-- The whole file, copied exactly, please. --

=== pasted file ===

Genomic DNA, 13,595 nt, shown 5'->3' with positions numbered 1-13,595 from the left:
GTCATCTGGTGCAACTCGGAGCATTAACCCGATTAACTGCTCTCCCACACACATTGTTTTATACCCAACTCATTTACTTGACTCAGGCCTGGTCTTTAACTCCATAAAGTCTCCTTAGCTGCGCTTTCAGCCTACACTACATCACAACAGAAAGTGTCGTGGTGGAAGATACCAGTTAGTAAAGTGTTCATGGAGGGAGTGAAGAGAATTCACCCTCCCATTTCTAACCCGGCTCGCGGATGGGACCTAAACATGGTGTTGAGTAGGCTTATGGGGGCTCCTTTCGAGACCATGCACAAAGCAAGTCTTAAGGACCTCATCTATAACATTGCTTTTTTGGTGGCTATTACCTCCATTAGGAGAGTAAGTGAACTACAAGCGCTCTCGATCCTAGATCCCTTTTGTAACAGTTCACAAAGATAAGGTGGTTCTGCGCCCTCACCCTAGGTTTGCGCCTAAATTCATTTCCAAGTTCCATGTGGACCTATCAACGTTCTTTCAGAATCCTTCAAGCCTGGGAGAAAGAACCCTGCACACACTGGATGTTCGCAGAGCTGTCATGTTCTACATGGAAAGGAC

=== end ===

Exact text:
Genomic DNA, 13,595 nt, shown 5'->3' with positions numbered 1-13,595 from the left:
GTCATCTGGTGCAACTCGGAGCATTAACCCGATTAACTGCTCTCCCACACACATTGTTTTATACCCAACTCATTTACTTGACTCAGGCCTGGTCTTTAACTCCATAAAGTCTCCTTAGCTGCGCTTTCAGCCTACACTACATCACAACAGAAAGTGTCGTGGTGGAAGATACCAGTTAGTAAAGTGTTCATGGAGGGAGTGAAGAGAATTCACCCTCCCATTTCTAACCCGGCTCGCGGATGGGACCTAAACATGGTGTTGAGTAGGCTTATGGGGGCTCCTTTCGAGACCATGCACAAAGCAAGTCTTAAGGACCTCATCTATAACATTGCTTTTTTGGTGGCTATTACCTCCATTAGGAGAGTAAGTGAACTACAAGCGCTCTCGATCCTAGATCCCTTTTGTAACAGTTCACAAAGATAAGGTGGTTCTGCGCCCTCACCCTAGGTTTGCGCCTAAATTCATTTCCAAGTTCCATGTGGACCTATCAACGTTCTTTCAGAATCCTTCAAGCCTGGGAGAAAGAACCCTGCACACACTGGATGTTCGCAGAGCTGTCATGTTCTACATGGAAAGGAC